See how Paul begins. “Now to Him…” His final words begin with “Now to Him…” “…to Him…” Who is the ‘Him’ in view here? It’s God! How fitting for the end of Romans to begin with the Person of God. Hasn’t Romans been all about God all along? Indeed it has!

Romans is about the righteous God who has made a way for enemies of God who fall short of the glory of God to be saved from the wrath of God and brought into peace with God through the gospel of God concerning the Son of God, all of which displays the power of God and the grace of God. These enemies of God turned into saints by faith in Jesus Christ become alive to God, they’re filled with the Spirit of God, they’re given great promises by God, by which they rest in God, enjoying not only no condemnation from God, but also no separation from God because of the great love of God. All of this is the work of the sovereign the mercy of God. And, by the mercies of God, the saints offer their bodies back to God, as a worshipful sacrifice acceptable to God, which leads to a mind renewed in the will of God, a heart yearning to love the people of God, and a burning desire to preach the Son of God to those who’ve never heard the gospel of God.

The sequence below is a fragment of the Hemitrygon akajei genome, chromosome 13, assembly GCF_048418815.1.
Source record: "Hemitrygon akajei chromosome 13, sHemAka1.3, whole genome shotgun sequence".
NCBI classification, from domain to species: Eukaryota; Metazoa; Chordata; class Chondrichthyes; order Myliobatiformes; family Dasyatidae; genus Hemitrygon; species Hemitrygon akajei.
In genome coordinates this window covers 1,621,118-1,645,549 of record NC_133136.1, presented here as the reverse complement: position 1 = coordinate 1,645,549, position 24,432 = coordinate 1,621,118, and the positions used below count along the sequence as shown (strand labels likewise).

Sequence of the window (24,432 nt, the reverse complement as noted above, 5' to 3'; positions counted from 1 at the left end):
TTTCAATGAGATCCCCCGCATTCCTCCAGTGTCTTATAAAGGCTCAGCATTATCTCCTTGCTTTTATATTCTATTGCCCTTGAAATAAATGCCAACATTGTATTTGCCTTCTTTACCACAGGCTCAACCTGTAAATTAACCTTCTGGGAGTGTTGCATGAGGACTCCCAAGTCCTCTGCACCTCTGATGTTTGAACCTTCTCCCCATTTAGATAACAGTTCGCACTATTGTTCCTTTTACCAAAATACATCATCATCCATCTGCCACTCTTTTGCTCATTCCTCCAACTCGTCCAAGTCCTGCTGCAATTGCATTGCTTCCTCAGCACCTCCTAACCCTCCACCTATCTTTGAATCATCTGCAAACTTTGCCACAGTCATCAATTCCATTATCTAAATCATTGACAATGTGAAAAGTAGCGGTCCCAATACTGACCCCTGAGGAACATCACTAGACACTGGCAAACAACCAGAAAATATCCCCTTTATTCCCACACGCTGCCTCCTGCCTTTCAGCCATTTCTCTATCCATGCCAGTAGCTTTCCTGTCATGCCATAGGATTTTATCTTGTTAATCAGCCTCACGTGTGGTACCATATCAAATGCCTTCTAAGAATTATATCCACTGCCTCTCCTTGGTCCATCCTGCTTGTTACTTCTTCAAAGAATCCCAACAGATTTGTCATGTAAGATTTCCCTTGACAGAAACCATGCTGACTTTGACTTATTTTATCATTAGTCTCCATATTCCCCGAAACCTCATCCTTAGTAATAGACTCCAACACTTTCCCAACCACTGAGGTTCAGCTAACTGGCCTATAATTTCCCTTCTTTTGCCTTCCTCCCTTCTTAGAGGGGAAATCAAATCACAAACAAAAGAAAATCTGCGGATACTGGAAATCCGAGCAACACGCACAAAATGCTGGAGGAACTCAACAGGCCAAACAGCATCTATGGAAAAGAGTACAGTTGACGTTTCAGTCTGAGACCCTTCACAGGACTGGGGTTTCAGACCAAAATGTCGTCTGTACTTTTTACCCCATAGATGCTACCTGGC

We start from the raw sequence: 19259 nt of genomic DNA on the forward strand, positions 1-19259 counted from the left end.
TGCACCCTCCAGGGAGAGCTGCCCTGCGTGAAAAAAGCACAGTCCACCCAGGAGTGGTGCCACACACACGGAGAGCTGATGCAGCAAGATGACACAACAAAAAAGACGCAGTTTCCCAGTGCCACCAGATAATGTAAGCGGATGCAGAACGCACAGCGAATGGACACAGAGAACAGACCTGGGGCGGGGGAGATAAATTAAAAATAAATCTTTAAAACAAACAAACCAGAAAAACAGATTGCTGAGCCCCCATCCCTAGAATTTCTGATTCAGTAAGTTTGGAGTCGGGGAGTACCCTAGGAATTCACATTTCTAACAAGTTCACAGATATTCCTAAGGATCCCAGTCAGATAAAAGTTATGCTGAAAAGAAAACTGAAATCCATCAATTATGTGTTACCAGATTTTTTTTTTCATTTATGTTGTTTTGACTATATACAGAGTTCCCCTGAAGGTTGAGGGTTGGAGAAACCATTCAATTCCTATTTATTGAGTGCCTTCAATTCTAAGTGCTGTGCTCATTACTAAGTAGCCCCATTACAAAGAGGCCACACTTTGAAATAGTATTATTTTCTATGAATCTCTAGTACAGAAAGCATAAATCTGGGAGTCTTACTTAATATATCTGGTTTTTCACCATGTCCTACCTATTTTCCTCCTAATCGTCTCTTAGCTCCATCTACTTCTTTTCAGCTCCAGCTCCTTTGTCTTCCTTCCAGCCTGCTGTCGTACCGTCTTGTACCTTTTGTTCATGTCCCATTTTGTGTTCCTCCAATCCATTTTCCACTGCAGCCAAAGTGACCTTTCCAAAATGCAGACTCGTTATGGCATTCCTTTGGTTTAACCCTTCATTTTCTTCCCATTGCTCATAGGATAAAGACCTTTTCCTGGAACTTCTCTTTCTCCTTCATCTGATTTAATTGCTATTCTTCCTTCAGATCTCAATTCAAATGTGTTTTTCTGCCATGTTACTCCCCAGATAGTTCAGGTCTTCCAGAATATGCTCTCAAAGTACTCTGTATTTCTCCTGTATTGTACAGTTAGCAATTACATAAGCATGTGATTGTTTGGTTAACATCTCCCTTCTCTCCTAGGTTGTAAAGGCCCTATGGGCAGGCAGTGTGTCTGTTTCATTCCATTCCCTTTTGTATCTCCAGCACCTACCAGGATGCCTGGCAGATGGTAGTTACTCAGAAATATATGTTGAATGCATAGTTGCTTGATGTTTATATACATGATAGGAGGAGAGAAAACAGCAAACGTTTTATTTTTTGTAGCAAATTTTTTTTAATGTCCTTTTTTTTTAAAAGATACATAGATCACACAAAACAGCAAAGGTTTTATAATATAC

Simply put, all of Romans could be summed up in this first phrase of v25, “Now to Him…” Romans is about God!

Romans is about God’s Gospel Strength (v25b)

See how Paul continues in v25, “Now to Him who is able to strengthen you according to my gospel…” This righteous God who shows such grace to such sinful people desires to do something with us sinful people. What does He desire to do? He desires to make us strong. This is how Paul ends, with God’s ability to strengthen us. But if you remember it, this is also how he began the letter. Back in 1:11-12 he said this, “For I long to see you, that I may impart some spiritual gift to strengthen you, that is, that we may be mutually encouraged by each other’s faith, both yours and mine.” So, now at the end we see Paul’s desire is brought to pass, not in himself, but in God’s power. “Now to Him who is able to strengthen you…”